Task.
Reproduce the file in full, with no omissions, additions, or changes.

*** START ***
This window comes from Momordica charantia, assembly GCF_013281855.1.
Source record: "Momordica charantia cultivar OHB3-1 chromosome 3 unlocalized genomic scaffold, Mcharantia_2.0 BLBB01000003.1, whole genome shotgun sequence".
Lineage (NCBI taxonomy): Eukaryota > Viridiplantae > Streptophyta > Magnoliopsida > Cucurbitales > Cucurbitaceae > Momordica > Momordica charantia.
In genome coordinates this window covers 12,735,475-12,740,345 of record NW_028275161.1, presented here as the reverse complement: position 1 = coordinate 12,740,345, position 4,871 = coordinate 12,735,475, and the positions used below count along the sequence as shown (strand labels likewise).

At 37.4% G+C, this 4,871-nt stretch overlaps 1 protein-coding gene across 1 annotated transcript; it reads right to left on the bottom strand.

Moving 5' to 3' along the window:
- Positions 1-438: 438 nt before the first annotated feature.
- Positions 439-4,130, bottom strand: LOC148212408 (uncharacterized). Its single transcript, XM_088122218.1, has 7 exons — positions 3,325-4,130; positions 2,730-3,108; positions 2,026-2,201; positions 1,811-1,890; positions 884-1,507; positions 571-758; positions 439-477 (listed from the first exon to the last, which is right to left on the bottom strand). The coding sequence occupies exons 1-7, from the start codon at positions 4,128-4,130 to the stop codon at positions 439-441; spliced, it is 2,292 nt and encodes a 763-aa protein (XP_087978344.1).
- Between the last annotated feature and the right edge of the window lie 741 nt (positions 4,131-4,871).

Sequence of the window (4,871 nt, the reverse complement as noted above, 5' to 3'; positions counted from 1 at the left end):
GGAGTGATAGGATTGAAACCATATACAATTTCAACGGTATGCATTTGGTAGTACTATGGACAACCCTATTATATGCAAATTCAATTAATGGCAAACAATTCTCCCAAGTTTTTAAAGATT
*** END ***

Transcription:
This window comes from Momordica charantia, assembly GCF_013281855.1.
Source record: "Momordica charantia cultivar OHB3-1 chromosome 3 unlocalized genomic scaffold, Mcharantia_2.0 BLBB01000003.1, whole genome shotgun sequence".
Lineage (NCBI taxonomy): Eukaryota > Viridiplantae > Streptophyta > Magnoliopsida > Cucurbitales > Cucurbitaceae > Momordica > Momordica charantia.
In genome coordinates this window covers 12,735,475-12,740,345 of record NW_028275161.1, presented here as the reverse complement: position 1 = coordinate 12,740,345, position 4,871 = coordinate 12,735,475, and the positions used below count along the sequence as shown (strand labels likewise).

At 37.4% G+C, this 4,871-nt stretch overlaps 1 protein-coding gene across 1 annotated transcript; it reads right to left on the bottom strand.

Moving 5' to 3' along the window:
- Positions 1-438: 438 nt before the first annotated feature.
- Positions 439-4,130, bottom strand: LOC148212408 (uncharacterized). Its single transcript, XM_088122218.1, has 7 exons — positions 3,325-4,130; positions 2,730-3,108; positions 2,026-2,201; positions 1,811-1,890; positions 884-1,507; positions 571-758; positions 439-477 (listed from the first exon to the last, which is right to left on the bottom strand). The coding sequence occupies exons 1-7, from the start codon at positions 4,128-4,130 to the stop codon at positions 439-441; spliced, it is 2,292 nt and encodes a 763-aa protein (XP_087978344.1).
- Between the last annotated feature and the right edge of the window lie 741 nt (positions 4,131-4,871).

Sequence of the window (4,871 nt, the reverse complement as noted above, 5' to 3'; positions counted from 1 at the left end):
GGAGTGATAGGATTGAAACCATATACAATTTCAACGGTATGCATTTGGTAGTACTATGGACAACCCTATTATATGCAAATTCAATTAATGGCAAACAATTCTCCCAAGTTTTTAAAGATT